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As GDI++ development has stopped... do any of you guys know a better GDI32 replacement for Windows? Should work on Windows XP 32-Bits?

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Ahh, the good old days of WinG !.. (j/k). Anyway, what "specifically" are your issues with Gdi and/or Gdi+ ? –  ja72 Jul 19 '11 at 4:44

4 Answers 4

up vote 3 down vote accepted

GDI is a core part of the Windows system. It's been improved steadily throughout Windows' lifecycle, but the only way to "replace" it is to replace Windows itself. As an additional note, as part of the Windows system libraries, Windows itself now takes great pains to ensure that you don't drop in a replacement DLL for it -- there are cached versions which Windows will use (and replace your modified one with) if it detects tampering.

(This is very much a feature. If you were able to easily replace system libraries, that would be a major security hole.)

Font rendering in particular went from horrendous (Windows 1 - 3.0) to decent (Windows 3.0 to XP) to really good (Windows Vista and 7) as GDI evolved.

I don't think you'll find anything that really helps you out here. However, without replacing your entire graphics subsystem (which is essentially impossible), you can tweak ClearType to get you the best possible font rendering using the ClearType tuner from Microsoft.

Update

Per alex's comment on Andrew Moore's response, I have to admit that I misread the original post as well, and didn't see the second + there. I read it as GDI+, not GDI++, and apologize for that.

Based on what I'm reading of GDI++ (this is my first foray into it), I still recommend not going that route, and I continue to recommend the ClearType tuner. The reason remains the same, based on how I'm reading GDI++ worked, it seemed like a pretty risky proposition -- it worked exactly as I described above, where I mentioned ripping out and replacing a core piece of system functionality. While there may be no real downstream bad effects, you have to understand that implementing GDI and GDI+ while enhancing them means that you also need to implement every bug Microsoft kept around for backward compatibility -- no mean feat.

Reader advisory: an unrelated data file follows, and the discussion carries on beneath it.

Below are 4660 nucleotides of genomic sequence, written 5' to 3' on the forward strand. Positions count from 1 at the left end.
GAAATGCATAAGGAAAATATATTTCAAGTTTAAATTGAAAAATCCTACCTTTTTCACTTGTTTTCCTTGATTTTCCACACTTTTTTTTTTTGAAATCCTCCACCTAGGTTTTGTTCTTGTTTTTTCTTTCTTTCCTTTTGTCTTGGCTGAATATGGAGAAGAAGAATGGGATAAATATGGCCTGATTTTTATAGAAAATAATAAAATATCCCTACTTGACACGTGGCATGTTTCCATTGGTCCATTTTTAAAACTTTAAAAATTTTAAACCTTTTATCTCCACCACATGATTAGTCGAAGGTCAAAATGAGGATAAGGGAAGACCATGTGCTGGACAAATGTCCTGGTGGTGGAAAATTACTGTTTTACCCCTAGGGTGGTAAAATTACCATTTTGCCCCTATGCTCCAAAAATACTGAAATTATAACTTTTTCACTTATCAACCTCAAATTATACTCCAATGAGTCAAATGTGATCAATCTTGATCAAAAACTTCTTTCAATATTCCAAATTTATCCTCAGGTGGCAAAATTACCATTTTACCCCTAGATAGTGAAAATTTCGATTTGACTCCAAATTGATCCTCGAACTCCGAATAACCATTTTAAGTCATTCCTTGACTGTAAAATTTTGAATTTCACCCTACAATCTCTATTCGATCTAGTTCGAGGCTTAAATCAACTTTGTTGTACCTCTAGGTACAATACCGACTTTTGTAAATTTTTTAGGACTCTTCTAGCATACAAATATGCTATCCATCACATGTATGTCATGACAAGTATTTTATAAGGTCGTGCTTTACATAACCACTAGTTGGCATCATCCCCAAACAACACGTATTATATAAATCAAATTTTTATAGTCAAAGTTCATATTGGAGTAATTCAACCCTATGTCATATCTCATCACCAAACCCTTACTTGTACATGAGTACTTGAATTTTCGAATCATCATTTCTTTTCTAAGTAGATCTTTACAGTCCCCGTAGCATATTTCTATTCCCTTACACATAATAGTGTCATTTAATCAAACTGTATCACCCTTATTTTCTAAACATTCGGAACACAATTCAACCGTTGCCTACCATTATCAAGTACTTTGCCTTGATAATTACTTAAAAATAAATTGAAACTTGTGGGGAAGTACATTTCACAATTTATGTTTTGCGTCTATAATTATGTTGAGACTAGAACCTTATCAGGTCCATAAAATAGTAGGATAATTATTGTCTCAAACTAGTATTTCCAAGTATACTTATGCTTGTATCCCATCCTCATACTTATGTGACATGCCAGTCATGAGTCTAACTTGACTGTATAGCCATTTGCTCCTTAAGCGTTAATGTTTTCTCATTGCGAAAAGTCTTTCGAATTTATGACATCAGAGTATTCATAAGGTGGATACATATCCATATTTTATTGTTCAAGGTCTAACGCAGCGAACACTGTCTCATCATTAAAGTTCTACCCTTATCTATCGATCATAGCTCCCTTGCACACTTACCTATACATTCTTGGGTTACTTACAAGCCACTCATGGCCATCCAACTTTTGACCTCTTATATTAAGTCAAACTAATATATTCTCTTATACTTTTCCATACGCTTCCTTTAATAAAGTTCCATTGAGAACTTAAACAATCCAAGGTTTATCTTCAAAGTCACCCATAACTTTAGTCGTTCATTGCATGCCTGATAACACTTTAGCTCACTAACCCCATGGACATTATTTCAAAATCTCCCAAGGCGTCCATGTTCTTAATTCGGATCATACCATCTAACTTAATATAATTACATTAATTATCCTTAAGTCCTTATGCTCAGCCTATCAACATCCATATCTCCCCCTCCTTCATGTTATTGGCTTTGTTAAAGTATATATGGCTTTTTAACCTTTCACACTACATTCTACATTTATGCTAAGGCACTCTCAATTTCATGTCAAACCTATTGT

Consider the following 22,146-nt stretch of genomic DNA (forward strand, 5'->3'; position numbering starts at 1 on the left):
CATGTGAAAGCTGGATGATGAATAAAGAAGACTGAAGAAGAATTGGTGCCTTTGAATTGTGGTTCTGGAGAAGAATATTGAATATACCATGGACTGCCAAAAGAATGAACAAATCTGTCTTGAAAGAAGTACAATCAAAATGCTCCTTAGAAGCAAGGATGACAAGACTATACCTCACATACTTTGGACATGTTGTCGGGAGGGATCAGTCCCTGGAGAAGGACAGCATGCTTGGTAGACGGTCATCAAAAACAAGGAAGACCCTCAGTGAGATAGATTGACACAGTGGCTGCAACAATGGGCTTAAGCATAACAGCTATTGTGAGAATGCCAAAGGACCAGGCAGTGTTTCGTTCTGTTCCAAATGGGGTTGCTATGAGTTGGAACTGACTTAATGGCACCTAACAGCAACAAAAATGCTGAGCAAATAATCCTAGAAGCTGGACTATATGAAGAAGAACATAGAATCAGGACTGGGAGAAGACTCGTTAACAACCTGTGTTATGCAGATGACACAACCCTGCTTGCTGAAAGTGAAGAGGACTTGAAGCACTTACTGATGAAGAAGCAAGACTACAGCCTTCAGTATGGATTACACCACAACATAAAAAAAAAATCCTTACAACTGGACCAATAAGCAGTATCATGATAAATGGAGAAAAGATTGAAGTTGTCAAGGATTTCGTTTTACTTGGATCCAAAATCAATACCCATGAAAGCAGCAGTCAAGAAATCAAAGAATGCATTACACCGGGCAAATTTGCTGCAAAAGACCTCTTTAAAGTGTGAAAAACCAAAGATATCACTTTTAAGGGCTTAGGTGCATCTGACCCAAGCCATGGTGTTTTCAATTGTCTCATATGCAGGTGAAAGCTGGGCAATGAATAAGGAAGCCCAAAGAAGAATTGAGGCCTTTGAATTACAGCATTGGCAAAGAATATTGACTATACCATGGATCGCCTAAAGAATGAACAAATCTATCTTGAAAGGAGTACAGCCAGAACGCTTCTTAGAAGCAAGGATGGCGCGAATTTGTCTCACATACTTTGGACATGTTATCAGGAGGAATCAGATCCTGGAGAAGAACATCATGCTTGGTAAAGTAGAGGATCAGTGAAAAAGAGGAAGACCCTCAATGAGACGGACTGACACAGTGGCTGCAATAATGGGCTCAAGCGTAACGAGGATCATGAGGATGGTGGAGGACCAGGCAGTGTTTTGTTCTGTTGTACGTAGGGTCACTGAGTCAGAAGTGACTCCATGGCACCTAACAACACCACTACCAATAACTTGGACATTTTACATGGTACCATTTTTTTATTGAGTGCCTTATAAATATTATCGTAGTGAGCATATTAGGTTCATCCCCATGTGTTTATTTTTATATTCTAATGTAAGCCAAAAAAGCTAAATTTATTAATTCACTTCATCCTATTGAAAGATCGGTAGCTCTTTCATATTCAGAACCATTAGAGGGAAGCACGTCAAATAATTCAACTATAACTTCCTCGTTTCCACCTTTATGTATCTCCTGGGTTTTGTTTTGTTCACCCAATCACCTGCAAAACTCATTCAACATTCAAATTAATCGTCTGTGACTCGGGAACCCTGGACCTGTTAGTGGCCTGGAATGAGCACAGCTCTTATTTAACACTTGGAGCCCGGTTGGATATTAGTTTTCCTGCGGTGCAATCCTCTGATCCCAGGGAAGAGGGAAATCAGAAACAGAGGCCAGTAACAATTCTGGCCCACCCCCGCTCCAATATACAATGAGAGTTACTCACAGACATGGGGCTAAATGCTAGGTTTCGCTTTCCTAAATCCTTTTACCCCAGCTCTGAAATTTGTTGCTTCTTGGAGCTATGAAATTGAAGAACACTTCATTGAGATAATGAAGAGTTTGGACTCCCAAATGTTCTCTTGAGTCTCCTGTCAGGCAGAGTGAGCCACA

I'm keeping the answer around, because it seems the general community agrees with my assessment of the overall situation, even with the misreading of the original post.

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Since I was not satisfied by John Rudy's answer, I googled a bit and found some alternatives to the now extinct gdi++ project:

  1. gdipp - Customizable Windows text renderers

  2. The Inkstone Project

  3. ezgdi - gdi++ alike advanced font rendering for 64-bit applications on Windows.

As both a Windows and OSX user, I find the ClearType rendering much inferior to the one used on OSX. And so I started to use gdipp - even considering some bugs, I still find it better than the default rendering engine used by windows. But, yes, it should be used cautiously - it is a hack.

Edit

As of september 2013, anybody interested about changing windows' font rendering should give Lưu Vĩnh Phúc's suggestion a try. In my defense, my answer is almost as old as gdipp, and Mactype simply didn't exist when I first wrote it... :-) (but be warned, it is still a hack).

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I'm using gdipp, and it looks so much better than windows 7 default font rendering. I'm running windows 7 x64 (at work, would never use windows by choice) –  TechZilla Oct 26 '11 at 15:58
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Have you anyone here tried the other two projects? Which one of 3 is better? –  Cray Nov 17 '11 at 11:47

gdipp is old. Currently the best windows renderer replacement is Mactype. It works well with many modern programs that is not compatible with gdipp

mactype

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Download the application from http://www.cobyx.com/software/gdi/ (600KB only) . It works very well, requires no install, does not write to the registry etc. It has three inbuilt settings, marked in Japanese, strong, medium and light effect. With Windows XP SP3 it works like a breeze. I highly recommend.

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